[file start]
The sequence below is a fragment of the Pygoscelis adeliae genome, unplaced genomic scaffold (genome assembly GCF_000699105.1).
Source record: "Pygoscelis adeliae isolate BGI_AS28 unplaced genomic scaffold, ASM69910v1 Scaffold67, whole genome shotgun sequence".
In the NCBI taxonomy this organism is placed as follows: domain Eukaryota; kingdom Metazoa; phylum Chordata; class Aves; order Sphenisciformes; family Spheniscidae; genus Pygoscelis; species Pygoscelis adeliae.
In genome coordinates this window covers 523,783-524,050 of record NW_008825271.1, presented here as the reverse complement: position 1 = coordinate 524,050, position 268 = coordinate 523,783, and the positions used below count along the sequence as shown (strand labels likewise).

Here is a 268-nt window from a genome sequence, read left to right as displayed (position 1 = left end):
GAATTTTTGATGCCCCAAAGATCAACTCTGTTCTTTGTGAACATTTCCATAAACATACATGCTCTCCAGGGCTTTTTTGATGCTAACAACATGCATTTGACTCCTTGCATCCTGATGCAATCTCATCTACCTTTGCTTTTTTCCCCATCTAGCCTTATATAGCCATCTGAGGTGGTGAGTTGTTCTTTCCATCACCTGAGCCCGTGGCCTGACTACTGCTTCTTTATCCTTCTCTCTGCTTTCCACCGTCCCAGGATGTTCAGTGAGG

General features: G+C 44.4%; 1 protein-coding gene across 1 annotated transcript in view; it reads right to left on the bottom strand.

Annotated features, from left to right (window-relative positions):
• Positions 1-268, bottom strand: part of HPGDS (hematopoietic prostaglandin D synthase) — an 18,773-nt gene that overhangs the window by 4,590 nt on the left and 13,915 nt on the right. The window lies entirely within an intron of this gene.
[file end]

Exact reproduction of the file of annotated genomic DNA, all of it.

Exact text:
The sequence below is a fragment of the Pygoscelis adeliae genome, unplaced genomic scaffold (genome assembly GCF_000699105.1).
Source record: "Pygoscelis adeliae isolate BGI_AS28 unplaced genomic scaffold, ASM69910v1 Scaffold67, whole genome shotgun sequence".
In the NCBI taxonomy this organism is placed as follows: domain Eukaryota; kingdom Metazoa; phylum Chordata; class Aves; order Sphenisciformes; family Spheniscidae; genus Pygoscelis; species Pygoscelis adeliae.
In genome coordinates this window covers 523,783-524,050 of record NW_008825271.1, presented here as the reverse complement: position 1 = coordinate 524,050, position 268 = coordinate 523,783, and the positions used below count along the sequence as shown (strand labels likewise).

Here is a 268-nt window from a genome sequence, read left to right as displayed (position 1 = left end):
GAATTTTTGATGCCCCAAAGATCAACTCTGTTCTTTGTGAACATTTCCATAAACATACATGCTCTCCAGGGCTTTTTTGATGCTAACAACATGCATTTGACTCCTTGCATCCTGATGCAATCTCATCTACCTTTGCTTTTTTCCCCATCTAGCCTTATATAGCCATCTGAGGTGGTGAGTTGTTCTTTCCATCACCTGAGCCCGTGGCCTGACTACTGCTTCTTTATCCTTCTCTCTGCTTTCCACCGTCCCAGGATGTTCAGTGAGG

General features: G+C 44.4%; 1 protein-coding gene across 1 annotated transcript in view; it reads right to left on the bottom strand.

Annotated features, from left to right (window-relative positions):
• Positions 1-268, bottom strand: part of HPGDS (hematopoietic prostaglandin D synthase) — an 18,773-nt gene that overhangs the window by 4,590 nt on the left and 13,915 nt on the right. The window lies entirely within an intron of this gene.